The deadline for most Canadians to submit their income tax to the Canada Revenue Agency is just around the corner. Earlier this month, I’d discussed how changes could be coming to the Canada Emergency Response Benefit (CERB). Over eight million Canadians have taken advantage of the CERB, but it only stretches for four months. The economic reopening across Canada’s provinces is progressing slowly and with minimal clarity from their respective governments. Now is a good time for Canadians to explore how their TFSA can churn out income going forward.
Why the TFSA is a fantastic income vehicle
Since its inception, the TFSA has attracted attention for the potential it offers to growth investors. Most Foolish readers are familiar with the story of a TFSA millionaire. Hey, maybe some of you have reached that illustrious milestones yourselves. The TFSA is great for growth investors, but it can also be an excellent income vehicle.
The current cumulative contribution room in a TFSA is $69,500. Today, I want to explore how investors can gobble up over $400 in monthly dividends without having to fork over anything to the Canada Revenue Agency. In this hypothetical, we’re going to play with $65,000 of that contribution room. That leaves us with a little left over. Let’s dive in.
TransAlta Renewables: A long-term TFSA hold
TransAlta Renewables is a utility that develops, owns, and operates renewable power generation facilities. Canada may experience a more aggressive push toward renewable energies after the COVID-19 pandemic, especially considering the struggles we have seen in the oil and gas sector. Shares of TransAlta Renewables have climbed 10% year over year as of close on May 25.
The stock last closed at $14.01 per share. In our scenario, we would purchase 1,425 shares that comes in under a $20,000 price tag. TransAlta Renewables pays a monthly dividend of $0.07833 per share. This represents a strong 6.7% yield. Our 1,425 shares in a TFSA would net $111.62 per month in tax free income.
Extendicare provides care and services for seniors in Canada. The COVID-19 pandemic has highlighted the need for greater investment in Canadian long-term-care (LTC) facilities. Demand for LTC beds is set to soar over the next decade. Extendicare is poised to play an important role.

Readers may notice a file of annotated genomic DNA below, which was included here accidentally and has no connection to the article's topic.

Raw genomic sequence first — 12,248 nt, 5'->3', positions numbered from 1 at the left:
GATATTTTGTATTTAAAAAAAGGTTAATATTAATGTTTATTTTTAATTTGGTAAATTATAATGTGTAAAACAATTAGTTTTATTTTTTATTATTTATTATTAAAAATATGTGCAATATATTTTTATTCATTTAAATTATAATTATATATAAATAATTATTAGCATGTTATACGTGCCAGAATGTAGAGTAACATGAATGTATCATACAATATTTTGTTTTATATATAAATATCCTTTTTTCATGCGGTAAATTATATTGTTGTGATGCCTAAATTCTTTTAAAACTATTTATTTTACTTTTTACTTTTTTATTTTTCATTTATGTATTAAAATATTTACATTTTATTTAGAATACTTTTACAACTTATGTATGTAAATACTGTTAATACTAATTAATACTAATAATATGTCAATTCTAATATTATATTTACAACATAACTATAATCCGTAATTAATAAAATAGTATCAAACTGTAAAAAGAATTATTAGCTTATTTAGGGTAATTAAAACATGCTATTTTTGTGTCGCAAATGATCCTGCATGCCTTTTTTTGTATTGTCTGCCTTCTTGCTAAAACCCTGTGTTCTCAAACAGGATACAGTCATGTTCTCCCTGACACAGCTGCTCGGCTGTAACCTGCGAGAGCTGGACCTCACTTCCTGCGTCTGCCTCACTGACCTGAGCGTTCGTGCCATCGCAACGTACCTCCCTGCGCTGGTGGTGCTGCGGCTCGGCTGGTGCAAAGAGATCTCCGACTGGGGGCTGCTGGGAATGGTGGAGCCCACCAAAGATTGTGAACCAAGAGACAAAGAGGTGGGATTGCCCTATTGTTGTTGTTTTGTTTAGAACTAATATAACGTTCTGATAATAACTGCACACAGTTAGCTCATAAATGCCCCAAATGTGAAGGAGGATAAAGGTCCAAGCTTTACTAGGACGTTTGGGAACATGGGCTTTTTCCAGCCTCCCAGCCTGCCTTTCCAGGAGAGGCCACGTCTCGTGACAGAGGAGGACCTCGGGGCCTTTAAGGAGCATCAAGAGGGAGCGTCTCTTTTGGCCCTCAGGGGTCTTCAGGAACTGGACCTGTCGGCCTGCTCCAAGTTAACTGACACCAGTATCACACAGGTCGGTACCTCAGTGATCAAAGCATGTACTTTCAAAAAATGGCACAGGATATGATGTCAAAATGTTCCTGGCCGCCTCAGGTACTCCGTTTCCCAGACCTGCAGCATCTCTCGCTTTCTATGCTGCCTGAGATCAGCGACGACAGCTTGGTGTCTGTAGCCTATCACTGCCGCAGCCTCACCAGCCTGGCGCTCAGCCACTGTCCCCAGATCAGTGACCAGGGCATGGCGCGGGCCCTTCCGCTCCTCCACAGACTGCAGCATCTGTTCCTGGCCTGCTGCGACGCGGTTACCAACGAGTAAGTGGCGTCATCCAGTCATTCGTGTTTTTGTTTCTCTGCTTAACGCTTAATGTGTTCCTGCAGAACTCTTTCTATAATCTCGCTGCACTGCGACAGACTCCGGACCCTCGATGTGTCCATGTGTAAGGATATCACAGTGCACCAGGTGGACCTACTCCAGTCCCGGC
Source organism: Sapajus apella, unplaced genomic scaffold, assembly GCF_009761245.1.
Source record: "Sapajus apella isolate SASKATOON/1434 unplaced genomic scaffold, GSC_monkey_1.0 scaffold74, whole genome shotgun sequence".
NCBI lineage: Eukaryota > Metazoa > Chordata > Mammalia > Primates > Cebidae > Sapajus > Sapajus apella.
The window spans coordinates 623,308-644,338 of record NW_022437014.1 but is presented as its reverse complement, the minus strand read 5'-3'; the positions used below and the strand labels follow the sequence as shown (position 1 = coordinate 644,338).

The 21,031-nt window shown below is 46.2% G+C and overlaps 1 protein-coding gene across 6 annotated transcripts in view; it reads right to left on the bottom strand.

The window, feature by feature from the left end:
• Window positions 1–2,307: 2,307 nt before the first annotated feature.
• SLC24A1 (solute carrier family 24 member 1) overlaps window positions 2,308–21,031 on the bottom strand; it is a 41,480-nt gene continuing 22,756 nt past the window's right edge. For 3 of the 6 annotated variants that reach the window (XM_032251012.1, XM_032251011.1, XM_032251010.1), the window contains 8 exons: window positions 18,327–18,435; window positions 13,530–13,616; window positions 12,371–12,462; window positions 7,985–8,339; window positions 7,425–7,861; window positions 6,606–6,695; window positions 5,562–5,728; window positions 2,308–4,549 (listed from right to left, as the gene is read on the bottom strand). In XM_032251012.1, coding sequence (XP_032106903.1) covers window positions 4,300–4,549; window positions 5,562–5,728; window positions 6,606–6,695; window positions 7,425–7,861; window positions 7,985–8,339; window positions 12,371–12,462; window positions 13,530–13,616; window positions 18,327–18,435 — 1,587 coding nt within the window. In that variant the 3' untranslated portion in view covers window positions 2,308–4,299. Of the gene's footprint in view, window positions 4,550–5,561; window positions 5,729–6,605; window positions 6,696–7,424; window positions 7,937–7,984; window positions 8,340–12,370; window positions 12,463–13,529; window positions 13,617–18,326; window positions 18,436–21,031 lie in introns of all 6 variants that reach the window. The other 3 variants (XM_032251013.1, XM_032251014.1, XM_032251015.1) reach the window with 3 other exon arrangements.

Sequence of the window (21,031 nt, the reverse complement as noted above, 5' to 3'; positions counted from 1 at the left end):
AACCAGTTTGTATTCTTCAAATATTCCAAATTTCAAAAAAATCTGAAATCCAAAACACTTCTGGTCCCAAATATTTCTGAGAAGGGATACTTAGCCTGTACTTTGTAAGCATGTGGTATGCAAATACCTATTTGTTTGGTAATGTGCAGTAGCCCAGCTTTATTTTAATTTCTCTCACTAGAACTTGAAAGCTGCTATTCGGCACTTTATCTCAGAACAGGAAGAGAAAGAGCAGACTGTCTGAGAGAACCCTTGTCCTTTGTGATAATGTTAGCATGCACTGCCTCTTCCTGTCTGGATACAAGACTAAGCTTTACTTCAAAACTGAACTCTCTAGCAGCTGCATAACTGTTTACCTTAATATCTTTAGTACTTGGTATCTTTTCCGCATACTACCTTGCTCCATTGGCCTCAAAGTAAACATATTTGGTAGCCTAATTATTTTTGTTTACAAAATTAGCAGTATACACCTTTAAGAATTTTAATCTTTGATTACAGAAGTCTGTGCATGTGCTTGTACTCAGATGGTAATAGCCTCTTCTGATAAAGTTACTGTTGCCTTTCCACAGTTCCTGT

Shares of Extendicare last closed at $6 per share on May 25. In this example, we will buy 3,335 shares of Extendicare that put us just over a $20,000 purchase price. Extendicare last paid out a monthly distribution of $0.04 per share. The stock would pay out $133.40 per month in our hypothetical TFSA.
Exchange Income is engaged in aerospace and aviation services and equipment, and manufacturing businesses on a global scale. Its shares have dropped 43% in 2020 so far. Aviation has been hit hard, but Exchange has stated that its manufacturing segment is an essential service and is operating in line with expectations.
Shares of Exchange Income last closed at $24.32 on May 25. In our hypothetical, we will purchase 1,025 shares of this stock. That works out to a price tag just under $25,000. The company last announced a monthly dividend of $0.19 per share. In this scenario, TFSA investors would be able to gobble up $194.75 per month in tax-free income.
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This article represents the opinion of the writer, who may disagree with the “official” recommendation position of a Motley Fool premium service or advisor. We’re Motley! Questioning an investing thesis — even one of our own — helps us all think critically about investing and make decisions that help us become smarter, happier, and richer, so we sometimes publish articles that may not be in line with recommendations, rankings or other content.
Fool contributor Ambrose O'Callaghan has no position in any of the stocks mentioned.